“From the time when I became a party to the Dominion Government for the construction of the C.P.R. and consented to accept the position of president of the company, it has always been my intention, to relinquish the active chief control of the affairs of the company as soon as the task I then undertook should be completed. This task was partly finished when the line was opened for traffic through to the Pacific Ocean over two years ago; but at that time so much remained to be done toward the firm establishment of the enterprise, and its future development and success that in deference to the wishes of my colleagues, I consented to continue for a time in office. Warned now by the state of my health, finding that the severe and constant strain which I have had to bear for the past eight years has unfitted me for the continuous and arduous duties of an office in which vigor and activity are essential; feeling the increasing necessity for practical railway experience, and believing that the present satisfactory and assured position of the company offers a favorable opportunity for taking the step I have long had in contemplation, I have this day resigned the presidency of the company which I had the honor to hold since its inauguration. In taking this step it may not be out of place to say that my pecuniary interest in the company remains undiminished and that the welfare of the company is and always must be to me a matter of the deepest possible interest, and as a member of the board of directors, I will always be ready to aid and co-operate with my colleagues in everything calculated to protect and promote the interests of the shareholders.”

Honors Heaped Upon Him

T N 1886 a year later, he was created a •*baronet, and five years afterwards Queen Victoria conferred upon him the title of baron. He assumed the title of Lord Mount Stephen—appropriately after Mount Stephen, one of the monarchs of the Canadian Rockies, which, with its halo, is one of the great outstanding landmarks of that wonderful region of rugged scenic beauty which he and his co-workers opened to the world.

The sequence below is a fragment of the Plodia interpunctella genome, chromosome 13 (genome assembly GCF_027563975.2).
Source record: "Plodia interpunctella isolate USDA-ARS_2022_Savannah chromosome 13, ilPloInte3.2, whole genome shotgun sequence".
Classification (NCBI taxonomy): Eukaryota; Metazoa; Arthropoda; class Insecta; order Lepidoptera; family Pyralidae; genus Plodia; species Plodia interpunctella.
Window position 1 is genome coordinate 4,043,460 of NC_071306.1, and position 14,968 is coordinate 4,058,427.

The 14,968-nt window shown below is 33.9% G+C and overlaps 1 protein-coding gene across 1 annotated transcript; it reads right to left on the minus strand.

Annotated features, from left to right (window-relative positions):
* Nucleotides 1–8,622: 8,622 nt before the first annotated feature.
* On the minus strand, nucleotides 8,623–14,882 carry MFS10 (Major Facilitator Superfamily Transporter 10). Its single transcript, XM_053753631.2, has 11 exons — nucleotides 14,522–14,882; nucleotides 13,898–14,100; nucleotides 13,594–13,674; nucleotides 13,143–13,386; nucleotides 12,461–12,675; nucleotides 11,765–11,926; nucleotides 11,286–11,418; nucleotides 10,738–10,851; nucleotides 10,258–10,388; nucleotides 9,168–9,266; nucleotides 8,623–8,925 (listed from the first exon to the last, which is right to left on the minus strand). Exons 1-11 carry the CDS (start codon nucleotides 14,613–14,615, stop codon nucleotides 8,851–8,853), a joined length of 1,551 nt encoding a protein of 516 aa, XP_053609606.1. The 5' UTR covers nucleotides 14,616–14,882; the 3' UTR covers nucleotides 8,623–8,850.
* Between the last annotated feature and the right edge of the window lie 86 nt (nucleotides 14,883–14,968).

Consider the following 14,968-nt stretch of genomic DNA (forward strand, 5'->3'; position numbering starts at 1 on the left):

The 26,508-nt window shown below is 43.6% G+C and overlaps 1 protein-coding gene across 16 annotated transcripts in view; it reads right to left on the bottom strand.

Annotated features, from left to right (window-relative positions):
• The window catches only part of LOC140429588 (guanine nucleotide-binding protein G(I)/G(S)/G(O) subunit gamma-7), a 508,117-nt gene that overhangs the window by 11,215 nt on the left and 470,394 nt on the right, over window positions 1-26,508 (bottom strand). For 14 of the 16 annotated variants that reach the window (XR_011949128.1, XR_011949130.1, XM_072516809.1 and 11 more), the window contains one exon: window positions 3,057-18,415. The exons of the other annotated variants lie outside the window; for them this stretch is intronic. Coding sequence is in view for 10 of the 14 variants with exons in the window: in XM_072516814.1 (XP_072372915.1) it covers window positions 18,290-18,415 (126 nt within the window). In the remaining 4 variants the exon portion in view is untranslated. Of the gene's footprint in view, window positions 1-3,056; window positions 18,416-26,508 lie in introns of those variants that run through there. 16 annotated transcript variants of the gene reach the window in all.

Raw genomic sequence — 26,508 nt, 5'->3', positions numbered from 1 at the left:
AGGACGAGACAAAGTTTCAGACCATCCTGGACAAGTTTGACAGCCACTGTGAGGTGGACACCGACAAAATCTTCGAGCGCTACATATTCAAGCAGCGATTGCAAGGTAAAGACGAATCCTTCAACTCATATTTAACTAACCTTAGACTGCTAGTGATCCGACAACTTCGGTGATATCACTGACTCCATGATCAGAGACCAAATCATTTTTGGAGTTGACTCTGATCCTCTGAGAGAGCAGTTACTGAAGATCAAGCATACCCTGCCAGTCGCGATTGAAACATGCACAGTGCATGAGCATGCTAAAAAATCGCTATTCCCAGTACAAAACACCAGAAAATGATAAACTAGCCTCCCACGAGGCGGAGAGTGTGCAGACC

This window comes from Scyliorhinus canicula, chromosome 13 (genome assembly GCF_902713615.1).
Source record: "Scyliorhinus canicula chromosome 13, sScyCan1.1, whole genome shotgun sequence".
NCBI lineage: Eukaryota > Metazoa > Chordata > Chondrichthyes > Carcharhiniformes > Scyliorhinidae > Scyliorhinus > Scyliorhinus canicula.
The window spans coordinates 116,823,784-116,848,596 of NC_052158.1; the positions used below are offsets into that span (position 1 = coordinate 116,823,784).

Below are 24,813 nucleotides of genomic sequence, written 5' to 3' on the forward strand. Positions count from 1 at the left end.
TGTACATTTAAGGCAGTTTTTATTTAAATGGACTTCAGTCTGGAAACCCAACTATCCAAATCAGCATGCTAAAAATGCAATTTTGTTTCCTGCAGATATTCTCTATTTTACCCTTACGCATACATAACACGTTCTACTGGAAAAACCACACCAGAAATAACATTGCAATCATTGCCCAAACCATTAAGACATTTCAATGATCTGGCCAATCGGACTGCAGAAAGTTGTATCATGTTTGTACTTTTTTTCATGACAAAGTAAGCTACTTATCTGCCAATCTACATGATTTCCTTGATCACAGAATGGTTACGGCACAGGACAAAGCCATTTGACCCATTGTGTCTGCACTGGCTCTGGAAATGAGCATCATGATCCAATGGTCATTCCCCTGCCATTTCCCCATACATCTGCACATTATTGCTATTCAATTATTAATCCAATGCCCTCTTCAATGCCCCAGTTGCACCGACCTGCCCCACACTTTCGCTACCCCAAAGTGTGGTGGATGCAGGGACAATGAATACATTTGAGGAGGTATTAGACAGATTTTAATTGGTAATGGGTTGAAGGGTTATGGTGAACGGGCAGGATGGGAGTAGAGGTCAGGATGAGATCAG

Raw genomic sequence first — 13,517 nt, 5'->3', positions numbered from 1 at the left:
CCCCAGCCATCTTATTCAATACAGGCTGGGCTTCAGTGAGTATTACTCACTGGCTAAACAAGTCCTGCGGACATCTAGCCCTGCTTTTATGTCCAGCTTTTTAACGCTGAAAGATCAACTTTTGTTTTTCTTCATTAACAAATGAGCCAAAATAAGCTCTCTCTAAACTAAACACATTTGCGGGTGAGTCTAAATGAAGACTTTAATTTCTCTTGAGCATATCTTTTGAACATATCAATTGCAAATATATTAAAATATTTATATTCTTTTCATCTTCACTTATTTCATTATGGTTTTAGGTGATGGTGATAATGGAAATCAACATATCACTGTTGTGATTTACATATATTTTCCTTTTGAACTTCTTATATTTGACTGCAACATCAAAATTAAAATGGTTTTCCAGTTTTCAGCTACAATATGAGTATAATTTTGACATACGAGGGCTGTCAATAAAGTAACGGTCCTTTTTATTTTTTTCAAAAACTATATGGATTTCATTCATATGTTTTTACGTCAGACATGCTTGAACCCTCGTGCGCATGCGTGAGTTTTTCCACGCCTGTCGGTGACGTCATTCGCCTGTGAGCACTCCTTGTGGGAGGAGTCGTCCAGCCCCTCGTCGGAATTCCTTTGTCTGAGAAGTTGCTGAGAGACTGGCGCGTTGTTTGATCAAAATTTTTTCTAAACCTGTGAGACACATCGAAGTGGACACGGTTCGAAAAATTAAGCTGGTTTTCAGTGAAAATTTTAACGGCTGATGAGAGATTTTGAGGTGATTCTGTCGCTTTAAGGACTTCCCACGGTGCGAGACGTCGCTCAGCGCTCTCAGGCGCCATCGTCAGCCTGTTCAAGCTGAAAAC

He remained in Montreal, living in a magnificent mansion on Drummond Street where he entertained royally until in 1891. Then he returned to the Old Country, and lived in Brocket Hall in Herts, England, a beautiful historic home, for in it once resided two great British statesmen —Lord Melbourne and Lord Palmerston. Here he, the once barefoot Scotch laddie— entertained royalty and nobility, and his friends, no matter of what station in life, with regal hospitality.

Although in nis valedictory to the shareholders of the Canadian Pacific Railway Company, he gave ill-health as his reason for his retirement, he lived for more than a third of a century thereafter. In his closing years, unlike Lord Strathcona, he abstained from public life and lived quietly and without ostentation. He was what is called “a good mixer,” essentially an unobtruding modest personality, liked a good story and a bracing game of golf, or a day at the salmon pool. But, having

retired from public life he declined, like his old friend Lord Shaughnessy, to be drawn into the political whirl or to be a candidate for any public office. A staunch Conservative, he meddled no longer in politics. He was a loyal Imperialist, and was of the class that helped to make the British Empire what it is. A steadfast Presbyterian, he was a fairy godfather to the Church through his many benefices.

A Fairy God Father

TN FACT Lord Mount Stephen set a •*bright example to the world of capitalists and philanthropists by his innumerable and timely charitable acts. He was the first, so far as I know, to distribute his world’s goods to his relatives when perhaps the gifts were more appreciated than they would have been in later years. None of his blood in Montreal, Winnipeg and other places was neglected, and his bounty was unrestrictedandalmost boundless. More than thirty years ago he exe-

cuted a trust deed by which a princely sum was distributed amongst his relatives in Canada. According to himself, this gave him greater pleasure to allow his kindred to spend the money while youth was theirs to enjoy it and while he was still in the flesh than to bequeath it to them in his will and keep them waiting. Prior to this he had made a number of generous settlements on his nephews and nieces and other family connections upon their marriage, these ranging up to very large

He never forgot his native village, and Dufftown was ever the recipient of his generous benefactions. He erected a cottage hospital, and provided pensions for the poor in surrounding parishes. He gratefully remembered the man who first employed him—the minister of the Presbyterian Church at Mortlach—and he invested $200,000 to ensure all the Speyside ministers an annual income of at least $500.

In the Jubilee Year, he and Lord Strathcona gave a round million of dollars to build the P.oyal Victoria Hospital in Montreal—one of the model institutions of its kind in the world. But to tell a tithe of his benefactions would be beyond the space that could be spared, and least of all would Lord Mount Stephen care to see publicity given to his good works. He was one of the kind that never let his left hand know what his right hand did.

It is an old saying that there are those who are loved most by those who know them best. At any rate, the casual acquaintance who merely knows Mr. Some-